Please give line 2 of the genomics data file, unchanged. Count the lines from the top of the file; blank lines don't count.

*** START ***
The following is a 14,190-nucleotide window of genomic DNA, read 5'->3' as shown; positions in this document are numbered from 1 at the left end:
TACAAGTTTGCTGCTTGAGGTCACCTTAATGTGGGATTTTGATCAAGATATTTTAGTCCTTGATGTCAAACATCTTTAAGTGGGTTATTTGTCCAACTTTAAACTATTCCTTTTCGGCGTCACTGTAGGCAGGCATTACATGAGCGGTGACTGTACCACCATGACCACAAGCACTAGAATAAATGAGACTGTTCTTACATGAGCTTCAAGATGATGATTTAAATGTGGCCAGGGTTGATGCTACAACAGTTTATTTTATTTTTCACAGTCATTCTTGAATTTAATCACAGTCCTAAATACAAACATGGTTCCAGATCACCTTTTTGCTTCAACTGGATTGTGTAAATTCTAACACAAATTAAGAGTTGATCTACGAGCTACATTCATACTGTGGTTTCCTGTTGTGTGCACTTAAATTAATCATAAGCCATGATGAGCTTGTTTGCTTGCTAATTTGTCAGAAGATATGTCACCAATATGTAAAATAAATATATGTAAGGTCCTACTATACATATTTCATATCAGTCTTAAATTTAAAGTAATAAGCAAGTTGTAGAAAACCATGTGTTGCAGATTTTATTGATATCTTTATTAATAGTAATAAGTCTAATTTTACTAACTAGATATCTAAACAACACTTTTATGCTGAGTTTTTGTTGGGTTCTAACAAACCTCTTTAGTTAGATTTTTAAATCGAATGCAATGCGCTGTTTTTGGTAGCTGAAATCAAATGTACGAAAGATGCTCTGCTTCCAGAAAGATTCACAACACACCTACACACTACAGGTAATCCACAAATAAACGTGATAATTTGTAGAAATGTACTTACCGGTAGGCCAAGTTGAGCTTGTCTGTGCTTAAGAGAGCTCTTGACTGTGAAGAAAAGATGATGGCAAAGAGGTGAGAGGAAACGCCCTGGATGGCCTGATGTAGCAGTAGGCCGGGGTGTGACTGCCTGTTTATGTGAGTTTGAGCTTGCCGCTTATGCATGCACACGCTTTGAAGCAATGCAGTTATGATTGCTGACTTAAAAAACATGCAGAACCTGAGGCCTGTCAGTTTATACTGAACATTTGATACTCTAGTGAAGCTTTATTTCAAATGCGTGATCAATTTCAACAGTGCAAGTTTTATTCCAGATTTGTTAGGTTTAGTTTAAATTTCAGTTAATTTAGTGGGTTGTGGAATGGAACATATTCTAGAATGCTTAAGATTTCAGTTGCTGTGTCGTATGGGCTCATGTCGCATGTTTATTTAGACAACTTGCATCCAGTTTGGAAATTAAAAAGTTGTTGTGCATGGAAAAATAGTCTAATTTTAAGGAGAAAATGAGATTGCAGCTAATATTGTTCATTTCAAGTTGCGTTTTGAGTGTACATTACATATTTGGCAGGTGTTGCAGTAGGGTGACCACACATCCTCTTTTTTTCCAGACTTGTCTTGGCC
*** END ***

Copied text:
TACAAGTTTGCTGCTTGAGGTCACCTTAATGTGGGATTTTGATCAAGATATTTTAGTCCTTGATGTCAAACATCTTTAAGTGGGTTATTTGTCCAACTTTAAACTATTCCTTTTCGGCGTCACTGTAGGCAGGCATTACATGAGCGGTGACTGTACCACCATGACCACAAGCACTAGAATAAATGAGACTGTTCTTACATGAGCTTCAAGATGATGATTTAAATGTGGCCAGGGTTGATGCTACAACAGTTTATTTTATTTTTCACAGTCATTCTTGAATTTAATCACAGTCCTAAATACAAACATGGTTCCAGATCACCTTTTTGCTTCAACTGGATTGTGTAAATTCTAACACAAATTAAGAGTTGATCTACGAGCTACATTCATACTGTGGTTTCCTGTTGTGTGCACTTAAATTAATCATAAGCCATGATGAGCTTGTTTGCTTGCTAATTTGTCAGAAGATATGTCACCAATATGTAAAATAAATATATGTAAGGTCCTACTATACATATTTCATATCAGTCTTAAATTTAAAGTAATAAGCAAGTTGTAGAAAACCATGTGTTGCAGATTTTATTGATATCTTTATTAATAGTAATAAGTCTAATTTTACTAACTAGATATCTAAACAACACTTTTATGCTGAGTTTTTGTTGGGTTCTAACAAACCTCTTTAGTTAGATTTTTAAATCGAATGCAATGCGCTGTTTTTGGTAGCTGAAATCAAATGTACGAAAGATGCTCTGCTTCCAGAAAGATTCACAACACACCTACACACTACAGGTAATCCACAAATAAACGTGATAATTTGTAGAAATGTACTTACCGGTAGGCCAAGTTGAGCTTGTCTGTGCTTAAGAGAGCTCTTGACTGTGAAGAAAAGATGATGGCAAAGAGGTGAGAGGAAACGCCCTGGATGGCCTGATGTAGCAGTAGGCCGGGGTGTGACTGCCTGTTTATGTGAGTTTGAGCTTGCCGCTTATGCATGCACACGCTTTGAAGCAATGCAGTTATGATTGCTGACTTAAAAAACATGCAGAACCTGAGGCCTGTCAGTTTATACTGAACATTTGATACTCTAGTGAAGCTTTATTTCAAATGCGTGATCAATTTCAACAGTGCAAGTTTTATTCCAGATTTGTTAGGTTTAGTTTAAATTTCAGTTAATTTAGTGGGTTGTGGAATGGAACATATTCTAGAATGCTTAAGATTTCAGTTGCTGTGTCGTATGGGCTCATGTCGCATGTTTATTTAGACAACTTGCATCCAGTTTGGAAATTAAAAAGTTGTTGTGCATGGAAAAATAGTCTAATTTTAAGGAGAAAATGAGATTGCAGCTAATATTGTTCATTTCAAGTTGCGTTTTGAGTGTACATTACATATTTGGCAGGTGTTGCAGTAGGGTGACCACACATCCTCTTTTTTTCCAGACTTGTCTTGGCC